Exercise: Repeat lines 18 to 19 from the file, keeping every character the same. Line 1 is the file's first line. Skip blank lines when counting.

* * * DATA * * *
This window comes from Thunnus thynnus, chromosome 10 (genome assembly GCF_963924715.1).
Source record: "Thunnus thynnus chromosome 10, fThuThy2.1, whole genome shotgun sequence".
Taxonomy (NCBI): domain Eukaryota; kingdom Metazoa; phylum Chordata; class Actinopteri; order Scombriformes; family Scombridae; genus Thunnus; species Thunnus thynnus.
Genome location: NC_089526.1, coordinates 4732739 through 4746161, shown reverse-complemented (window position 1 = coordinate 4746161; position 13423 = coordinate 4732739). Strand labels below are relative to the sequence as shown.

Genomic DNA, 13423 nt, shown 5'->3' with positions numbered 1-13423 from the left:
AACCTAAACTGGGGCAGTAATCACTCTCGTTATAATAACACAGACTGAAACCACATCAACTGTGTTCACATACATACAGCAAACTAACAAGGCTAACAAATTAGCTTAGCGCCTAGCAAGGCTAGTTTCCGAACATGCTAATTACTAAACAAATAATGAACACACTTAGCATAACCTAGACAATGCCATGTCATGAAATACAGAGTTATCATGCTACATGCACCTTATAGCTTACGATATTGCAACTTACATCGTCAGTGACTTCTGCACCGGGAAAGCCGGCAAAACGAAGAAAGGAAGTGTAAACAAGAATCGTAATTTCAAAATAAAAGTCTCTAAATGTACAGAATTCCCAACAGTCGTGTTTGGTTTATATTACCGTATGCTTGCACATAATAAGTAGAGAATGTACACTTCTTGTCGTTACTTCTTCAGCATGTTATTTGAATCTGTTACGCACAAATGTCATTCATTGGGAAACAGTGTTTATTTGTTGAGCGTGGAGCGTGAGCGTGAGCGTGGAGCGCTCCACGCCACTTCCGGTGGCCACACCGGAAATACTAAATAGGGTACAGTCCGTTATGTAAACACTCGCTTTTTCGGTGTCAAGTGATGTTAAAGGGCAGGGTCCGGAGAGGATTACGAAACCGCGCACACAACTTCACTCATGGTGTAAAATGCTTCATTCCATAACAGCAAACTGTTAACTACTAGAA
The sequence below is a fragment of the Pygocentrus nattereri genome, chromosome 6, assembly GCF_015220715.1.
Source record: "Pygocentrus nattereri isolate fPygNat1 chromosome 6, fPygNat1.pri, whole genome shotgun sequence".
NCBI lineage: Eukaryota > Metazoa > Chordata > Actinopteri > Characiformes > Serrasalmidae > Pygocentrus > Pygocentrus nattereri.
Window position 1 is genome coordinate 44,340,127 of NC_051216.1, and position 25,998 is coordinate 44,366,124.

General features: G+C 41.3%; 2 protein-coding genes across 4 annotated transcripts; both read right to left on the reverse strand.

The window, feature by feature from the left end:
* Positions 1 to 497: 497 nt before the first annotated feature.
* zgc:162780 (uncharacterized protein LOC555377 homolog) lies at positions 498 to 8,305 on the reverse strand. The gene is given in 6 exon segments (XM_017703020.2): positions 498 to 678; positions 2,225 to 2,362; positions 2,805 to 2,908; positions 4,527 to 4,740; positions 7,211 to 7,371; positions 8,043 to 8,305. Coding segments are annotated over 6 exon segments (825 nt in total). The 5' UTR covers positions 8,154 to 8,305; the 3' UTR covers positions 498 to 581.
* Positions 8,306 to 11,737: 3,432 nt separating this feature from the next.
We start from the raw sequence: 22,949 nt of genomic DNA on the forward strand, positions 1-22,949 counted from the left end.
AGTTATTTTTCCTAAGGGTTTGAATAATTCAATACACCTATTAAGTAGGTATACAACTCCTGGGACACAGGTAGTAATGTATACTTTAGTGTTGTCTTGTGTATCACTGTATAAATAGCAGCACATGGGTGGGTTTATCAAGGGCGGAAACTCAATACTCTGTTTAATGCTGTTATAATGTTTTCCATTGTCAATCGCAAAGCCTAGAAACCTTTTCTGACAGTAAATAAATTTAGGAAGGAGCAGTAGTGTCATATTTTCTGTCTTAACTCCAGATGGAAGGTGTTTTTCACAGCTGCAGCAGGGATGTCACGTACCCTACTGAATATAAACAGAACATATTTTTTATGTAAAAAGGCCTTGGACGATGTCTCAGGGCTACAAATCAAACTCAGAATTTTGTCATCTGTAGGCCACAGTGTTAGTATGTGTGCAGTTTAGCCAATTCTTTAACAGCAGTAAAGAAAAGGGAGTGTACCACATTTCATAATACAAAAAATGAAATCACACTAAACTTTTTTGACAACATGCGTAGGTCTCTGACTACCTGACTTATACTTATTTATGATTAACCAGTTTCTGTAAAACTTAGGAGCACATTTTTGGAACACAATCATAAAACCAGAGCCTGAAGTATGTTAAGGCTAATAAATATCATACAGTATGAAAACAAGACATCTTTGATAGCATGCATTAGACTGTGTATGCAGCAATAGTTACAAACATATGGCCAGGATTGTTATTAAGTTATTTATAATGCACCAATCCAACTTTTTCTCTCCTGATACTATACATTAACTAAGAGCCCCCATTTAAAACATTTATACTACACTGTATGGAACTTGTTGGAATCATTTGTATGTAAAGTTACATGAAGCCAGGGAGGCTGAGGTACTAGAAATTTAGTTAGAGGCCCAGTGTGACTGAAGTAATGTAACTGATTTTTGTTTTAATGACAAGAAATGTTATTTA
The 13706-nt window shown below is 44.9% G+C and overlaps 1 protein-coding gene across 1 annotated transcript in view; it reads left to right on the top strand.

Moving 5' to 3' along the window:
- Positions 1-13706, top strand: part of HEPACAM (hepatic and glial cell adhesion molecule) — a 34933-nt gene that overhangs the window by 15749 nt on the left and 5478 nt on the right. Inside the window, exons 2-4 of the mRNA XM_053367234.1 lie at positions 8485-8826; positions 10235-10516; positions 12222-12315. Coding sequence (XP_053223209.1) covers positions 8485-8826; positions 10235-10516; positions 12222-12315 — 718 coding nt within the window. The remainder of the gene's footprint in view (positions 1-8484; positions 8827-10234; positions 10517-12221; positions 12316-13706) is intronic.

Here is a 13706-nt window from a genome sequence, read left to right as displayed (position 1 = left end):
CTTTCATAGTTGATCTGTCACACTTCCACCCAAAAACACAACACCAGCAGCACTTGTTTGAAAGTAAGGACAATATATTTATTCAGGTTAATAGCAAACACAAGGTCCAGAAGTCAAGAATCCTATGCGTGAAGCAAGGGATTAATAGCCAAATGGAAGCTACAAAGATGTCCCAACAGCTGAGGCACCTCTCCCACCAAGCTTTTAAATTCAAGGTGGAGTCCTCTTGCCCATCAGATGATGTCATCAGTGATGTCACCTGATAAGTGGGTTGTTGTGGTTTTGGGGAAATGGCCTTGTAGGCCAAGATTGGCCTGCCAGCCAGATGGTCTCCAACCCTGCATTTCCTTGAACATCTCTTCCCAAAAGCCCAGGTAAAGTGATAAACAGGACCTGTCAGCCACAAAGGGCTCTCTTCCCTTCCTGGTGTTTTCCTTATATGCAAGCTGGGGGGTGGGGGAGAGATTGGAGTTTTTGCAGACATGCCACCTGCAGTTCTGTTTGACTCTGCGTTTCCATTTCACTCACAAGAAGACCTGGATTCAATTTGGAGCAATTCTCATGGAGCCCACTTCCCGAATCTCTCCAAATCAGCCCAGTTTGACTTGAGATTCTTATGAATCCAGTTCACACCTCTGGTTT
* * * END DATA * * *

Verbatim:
The 13706-nt window shown below is 44.9% G+C and overlaps 1 protein-coding gene across 1 annotated transcript in view; it reads left to right on the top strand.

Moving 5' to 3' along the window: